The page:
This weekend Lausanne, the headquarters of the International Olympic Committee, is hosting the triathlon world championships for the second time.This content was published on September 2, 2006 - 10:10
But a lot has changed since the city hosted the event in 1998. The triathlon, an Olympic sport since 2000, has become much more professional, posing a greater challenge for organisers.
"It all began with a slightly mad bet made by a group of police officer friends who decided to organise a demonstration event for the public. That's how we launched Lausanne's first triathlon 12 years ago," explained Claude Thomas, vice-president of the 2006 world championships organising committee.
"By 1998 we were organising the world championships, but that event has nothing in common with the one today."
In eight years the triathlon – a 1.5km swim followed by a 40km road cycling race followed by a 10km run – has become much more professional and organisers have had to work hard to keep up with the new demands.
On September 16, 2000 the triathlon became an Olympic sport at the Sydney games – fond memories for Swiss athletes Brigitte McMahon and Magali Di Marco Messmer, who swam, cycled and ran away with the gold and bronze respectively.
Then at the 2004 Athens Olympics Sven Riederer picked up bronze.
However McMahon's achievements were tarnished when she tested positive for EPO doping during a competition in June 2005. She promptly retired.
After a three-year break, Di Marco Messmer is hoping to pip the two main favourites Vanessa Fernandez from Portugal and Joelle Franzmann from Germany.
"Since I returned in 2003, the course in Lausanne is the one I'm best prepared for," said the 34-year-old from Neuchâtel, who wants to be on top form for the 2008 Summer Olympics in Beijing.
But her compatriot Nicola Spirig, who came 19th in Athens, won't take part in Lausanne having suffered a stress fracture of her tibia (shin bone) last month.
Among the men, Australian Brad Kahlefeldt and American Hunter Kemper are the favourites, but Swiss success isn't out of the question.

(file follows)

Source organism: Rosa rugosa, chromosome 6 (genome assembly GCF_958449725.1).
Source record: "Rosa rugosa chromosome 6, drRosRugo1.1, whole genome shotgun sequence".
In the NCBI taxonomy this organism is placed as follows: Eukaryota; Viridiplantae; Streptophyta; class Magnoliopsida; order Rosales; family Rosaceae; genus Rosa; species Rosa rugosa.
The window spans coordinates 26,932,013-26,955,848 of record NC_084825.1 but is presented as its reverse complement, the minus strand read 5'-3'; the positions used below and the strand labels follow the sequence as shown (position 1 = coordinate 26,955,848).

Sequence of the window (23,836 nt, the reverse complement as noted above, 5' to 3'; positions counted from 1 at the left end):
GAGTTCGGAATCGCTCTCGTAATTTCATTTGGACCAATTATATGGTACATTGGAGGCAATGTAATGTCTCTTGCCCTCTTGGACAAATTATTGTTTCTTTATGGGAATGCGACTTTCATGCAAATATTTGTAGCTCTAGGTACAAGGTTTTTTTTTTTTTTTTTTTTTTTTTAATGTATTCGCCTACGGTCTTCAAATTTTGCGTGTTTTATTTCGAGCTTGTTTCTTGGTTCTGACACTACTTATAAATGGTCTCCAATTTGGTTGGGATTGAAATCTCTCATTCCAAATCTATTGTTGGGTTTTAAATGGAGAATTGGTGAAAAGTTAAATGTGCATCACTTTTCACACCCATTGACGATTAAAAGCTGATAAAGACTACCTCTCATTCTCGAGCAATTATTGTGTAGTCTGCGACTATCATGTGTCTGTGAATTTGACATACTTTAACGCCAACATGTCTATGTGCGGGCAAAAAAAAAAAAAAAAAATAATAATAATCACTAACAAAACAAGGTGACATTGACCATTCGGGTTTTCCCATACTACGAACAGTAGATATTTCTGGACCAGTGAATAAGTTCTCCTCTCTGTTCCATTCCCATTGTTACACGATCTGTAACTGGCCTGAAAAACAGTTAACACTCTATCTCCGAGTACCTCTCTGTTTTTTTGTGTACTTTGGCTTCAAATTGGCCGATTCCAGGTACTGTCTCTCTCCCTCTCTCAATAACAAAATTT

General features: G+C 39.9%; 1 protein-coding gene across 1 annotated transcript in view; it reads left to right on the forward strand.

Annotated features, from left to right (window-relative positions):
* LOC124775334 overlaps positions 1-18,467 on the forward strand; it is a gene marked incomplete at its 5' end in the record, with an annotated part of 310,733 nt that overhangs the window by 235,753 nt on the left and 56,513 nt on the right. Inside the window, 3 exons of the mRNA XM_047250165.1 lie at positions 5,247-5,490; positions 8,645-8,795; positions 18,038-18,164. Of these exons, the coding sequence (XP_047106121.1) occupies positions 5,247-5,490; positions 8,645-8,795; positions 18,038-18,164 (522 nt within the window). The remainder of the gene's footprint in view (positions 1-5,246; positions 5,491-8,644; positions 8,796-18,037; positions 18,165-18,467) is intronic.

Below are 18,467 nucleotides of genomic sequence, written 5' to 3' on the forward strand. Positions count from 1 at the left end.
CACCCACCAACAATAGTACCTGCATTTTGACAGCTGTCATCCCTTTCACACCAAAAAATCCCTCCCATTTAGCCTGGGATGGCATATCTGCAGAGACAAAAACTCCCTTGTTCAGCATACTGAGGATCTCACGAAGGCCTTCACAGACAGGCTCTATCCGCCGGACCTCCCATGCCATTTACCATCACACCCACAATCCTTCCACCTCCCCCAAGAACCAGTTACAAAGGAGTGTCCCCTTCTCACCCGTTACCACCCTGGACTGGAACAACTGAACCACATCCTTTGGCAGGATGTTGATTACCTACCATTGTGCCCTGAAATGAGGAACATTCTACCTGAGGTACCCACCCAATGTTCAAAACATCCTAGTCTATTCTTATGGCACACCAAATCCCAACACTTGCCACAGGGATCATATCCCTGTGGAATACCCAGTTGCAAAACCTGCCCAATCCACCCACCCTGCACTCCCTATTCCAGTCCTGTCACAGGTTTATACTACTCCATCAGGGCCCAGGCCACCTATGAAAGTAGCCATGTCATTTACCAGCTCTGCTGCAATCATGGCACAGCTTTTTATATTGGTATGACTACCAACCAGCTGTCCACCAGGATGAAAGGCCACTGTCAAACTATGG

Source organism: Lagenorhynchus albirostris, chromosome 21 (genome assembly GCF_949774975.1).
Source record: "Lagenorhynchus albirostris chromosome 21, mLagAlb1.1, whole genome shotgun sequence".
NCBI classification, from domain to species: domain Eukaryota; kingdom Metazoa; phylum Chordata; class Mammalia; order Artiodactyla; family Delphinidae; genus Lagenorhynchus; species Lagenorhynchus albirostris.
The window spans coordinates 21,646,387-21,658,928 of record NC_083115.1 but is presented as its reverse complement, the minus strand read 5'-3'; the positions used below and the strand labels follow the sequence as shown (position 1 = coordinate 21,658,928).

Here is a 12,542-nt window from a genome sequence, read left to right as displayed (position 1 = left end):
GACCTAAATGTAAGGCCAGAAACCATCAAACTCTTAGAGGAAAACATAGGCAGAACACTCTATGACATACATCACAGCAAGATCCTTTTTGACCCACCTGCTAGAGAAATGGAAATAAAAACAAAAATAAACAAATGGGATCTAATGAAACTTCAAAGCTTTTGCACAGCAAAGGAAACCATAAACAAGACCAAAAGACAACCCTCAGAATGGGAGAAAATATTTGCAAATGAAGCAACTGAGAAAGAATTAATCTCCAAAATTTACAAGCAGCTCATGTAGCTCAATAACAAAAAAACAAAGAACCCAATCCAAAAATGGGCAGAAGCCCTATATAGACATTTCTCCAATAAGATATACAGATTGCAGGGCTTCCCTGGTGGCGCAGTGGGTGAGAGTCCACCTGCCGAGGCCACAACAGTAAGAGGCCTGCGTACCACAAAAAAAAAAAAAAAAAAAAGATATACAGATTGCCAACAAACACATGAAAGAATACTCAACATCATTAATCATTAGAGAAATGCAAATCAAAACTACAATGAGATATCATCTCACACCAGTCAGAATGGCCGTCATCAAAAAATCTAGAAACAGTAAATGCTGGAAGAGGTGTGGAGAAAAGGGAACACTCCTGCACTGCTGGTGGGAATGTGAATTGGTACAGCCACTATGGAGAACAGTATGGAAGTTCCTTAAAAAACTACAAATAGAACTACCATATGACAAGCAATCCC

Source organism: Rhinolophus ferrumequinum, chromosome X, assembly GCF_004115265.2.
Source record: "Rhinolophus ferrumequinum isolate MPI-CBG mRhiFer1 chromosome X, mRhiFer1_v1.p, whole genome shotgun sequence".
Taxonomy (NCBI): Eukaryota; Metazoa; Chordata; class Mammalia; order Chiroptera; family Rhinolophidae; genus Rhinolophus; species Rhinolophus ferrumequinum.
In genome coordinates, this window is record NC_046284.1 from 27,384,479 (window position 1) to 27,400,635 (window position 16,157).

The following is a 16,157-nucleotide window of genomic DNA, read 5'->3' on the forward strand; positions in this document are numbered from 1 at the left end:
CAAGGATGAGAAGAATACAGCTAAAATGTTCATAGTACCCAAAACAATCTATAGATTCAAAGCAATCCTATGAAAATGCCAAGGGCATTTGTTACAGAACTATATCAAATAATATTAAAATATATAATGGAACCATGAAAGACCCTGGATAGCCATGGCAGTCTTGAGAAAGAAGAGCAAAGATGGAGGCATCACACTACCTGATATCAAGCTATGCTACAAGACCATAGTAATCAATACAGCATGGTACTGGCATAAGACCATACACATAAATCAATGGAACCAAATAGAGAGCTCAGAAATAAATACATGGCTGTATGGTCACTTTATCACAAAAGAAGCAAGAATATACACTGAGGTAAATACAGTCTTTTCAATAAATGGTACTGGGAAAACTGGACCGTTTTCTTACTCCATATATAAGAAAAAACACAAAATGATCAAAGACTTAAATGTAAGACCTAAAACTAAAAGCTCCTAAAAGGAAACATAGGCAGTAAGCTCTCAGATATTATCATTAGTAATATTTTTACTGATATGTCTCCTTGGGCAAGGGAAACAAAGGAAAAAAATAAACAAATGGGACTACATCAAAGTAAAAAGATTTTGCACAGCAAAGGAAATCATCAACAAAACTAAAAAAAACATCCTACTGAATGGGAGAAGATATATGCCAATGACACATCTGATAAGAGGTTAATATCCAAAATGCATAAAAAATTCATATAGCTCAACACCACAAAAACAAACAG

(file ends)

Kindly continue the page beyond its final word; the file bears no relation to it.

Riederer, former European champion Reto Hug and former world champion Olivier Marceau will be hoping to benefit from home advantage.
"The Swiss athletes have been training a lot on the world championship course," said Claude Thomas. "They're ready – and the public will be behind them 100 per cent. I think they could deliver a surprise."
In particular the windy, up-and-down terrain – the organisers decided to maximise Lausanne's topography – could be to their advantage.
What's more, the various turns and loops that the athletes will have to tackle will enable the thousands of spectators to follow every minute of the race.
swissinfo, Mathias Froidevaux
Triathlon encompasses three sports: swimming, cycling and running.
Each sport takes its distance from existing events already on the Olympic programme (1.5km swim, 40km road cycling race and 10km run).
Triathlon was invented in the early 1970s by the San Diego Track Club and made its Olympic debut in the Sydney 2000 summer games.
The Lausanne triathlon world championships have a budget of SFr1.5 million ($1.2 million). Prize money is SFr300,000.
About 4,000 participants are expected – including 180 "elite" men and women.
The Swiss elite athletes are Sven Riederer, Olivier Marceau, Reto Hug, Mike Aigroz, Sébastien Gacond, Magali Di Marco Messmer and Sibylle Matter.
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